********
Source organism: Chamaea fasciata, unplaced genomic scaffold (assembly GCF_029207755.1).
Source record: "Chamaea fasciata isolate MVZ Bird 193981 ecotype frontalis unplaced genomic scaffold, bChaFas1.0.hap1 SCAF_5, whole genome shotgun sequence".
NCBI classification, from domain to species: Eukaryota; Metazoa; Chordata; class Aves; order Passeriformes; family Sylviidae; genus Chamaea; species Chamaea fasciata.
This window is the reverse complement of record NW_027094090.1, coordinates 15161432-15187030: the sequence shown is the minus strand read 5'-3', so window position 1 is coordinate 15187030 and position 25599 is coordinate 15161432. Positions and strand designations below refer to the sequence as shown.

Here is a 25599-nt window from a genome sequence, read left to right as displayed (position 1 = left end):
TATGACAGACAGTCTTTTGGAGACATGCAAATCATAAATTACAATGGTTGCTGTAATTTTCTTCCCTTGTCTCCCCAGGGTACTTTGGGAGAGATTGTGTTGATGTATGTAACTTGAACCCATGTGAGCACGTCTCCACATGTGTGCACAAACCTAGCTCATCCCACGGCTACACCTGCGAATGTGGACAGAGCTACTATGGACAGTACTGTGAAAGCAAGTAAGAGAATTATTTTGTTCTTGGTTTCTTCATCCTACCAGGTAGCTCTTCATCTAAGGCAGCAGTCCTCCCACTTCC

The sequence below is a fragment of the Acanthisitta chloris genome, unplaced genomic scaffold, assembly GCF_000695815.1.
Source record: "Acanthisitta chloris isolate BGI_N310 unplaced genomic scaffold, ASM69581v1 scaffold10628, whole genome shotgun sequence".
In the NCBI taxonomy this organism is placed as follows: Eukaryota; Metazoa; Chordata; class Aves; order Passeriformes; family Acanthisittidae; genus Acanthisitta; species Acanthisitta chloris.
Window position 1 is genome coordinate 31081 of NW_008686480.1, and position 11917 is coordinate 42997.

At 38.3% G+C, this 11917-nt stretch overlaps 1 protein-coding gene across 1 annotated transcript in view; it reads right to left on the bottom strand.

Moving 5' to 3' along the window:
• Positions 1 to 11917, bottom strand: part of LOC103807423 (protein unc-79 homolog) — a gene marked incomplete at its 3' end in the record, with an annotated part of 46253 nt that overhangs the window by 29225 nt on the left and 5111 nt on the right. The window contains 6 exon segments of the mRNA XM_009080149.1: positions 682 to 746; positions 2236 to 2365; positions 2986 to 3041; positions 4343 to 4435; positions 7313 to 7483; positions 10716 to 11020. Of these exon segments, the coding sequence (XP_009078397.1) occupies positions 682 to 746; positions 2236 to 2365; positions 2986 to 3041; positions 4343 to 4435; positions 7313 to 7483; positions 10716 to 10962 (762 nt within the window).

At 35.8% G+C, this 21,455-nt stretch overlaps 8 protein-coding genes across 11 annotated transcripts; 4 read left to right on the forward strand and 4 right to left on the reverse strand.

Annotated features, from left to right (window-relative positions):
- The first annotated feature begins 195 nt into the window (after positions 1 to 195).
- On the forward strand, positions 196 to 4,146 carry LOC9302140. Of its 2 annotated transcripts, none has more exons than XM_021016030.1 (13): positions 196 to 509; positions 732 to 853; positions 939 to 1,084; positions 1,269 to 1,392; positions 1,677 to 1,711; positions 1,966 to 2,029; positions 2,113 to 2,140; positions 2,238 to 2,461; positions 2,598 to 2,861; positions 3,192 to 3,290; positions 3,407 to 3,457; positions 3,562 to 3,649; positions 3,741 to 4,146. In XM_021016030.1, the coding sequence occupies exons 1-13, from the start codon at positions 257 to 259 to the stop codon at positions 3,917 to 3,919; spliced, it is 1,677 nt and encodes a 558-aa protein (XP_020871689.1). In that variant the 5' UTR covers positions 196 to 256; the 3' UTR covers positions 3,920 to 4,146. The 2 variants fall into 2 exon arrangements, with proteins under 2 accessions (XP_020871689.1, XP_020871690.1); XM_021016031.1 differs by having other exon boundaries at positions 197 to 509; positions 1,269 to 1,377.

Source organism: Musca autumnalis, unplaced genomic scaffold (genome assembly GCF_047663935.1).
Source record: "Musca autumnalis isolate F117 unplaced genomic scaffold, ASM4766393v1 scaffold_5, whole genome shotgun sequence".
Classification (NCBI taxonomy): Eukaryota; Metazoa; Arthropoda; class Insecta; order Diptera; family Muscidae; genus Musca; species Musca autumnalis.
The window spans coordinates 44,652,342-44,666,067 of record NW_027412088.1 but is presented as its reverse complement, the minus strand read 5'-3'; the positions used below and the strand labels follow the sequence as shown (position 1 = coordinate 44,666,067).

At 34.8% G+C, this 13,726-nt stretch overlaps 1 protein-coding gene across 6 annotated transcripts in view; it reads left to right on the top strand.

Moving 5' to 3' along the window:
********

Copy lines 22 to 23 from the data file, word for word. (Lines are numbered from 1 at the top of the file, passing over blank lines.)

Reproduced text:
At 34.8% G+C, this 13,726-nt stretch overlaps 1 protein-coding gene across 6 annotated transcripts in view; it reads left to right on the top strand.

Moving 5' to 3' along the window: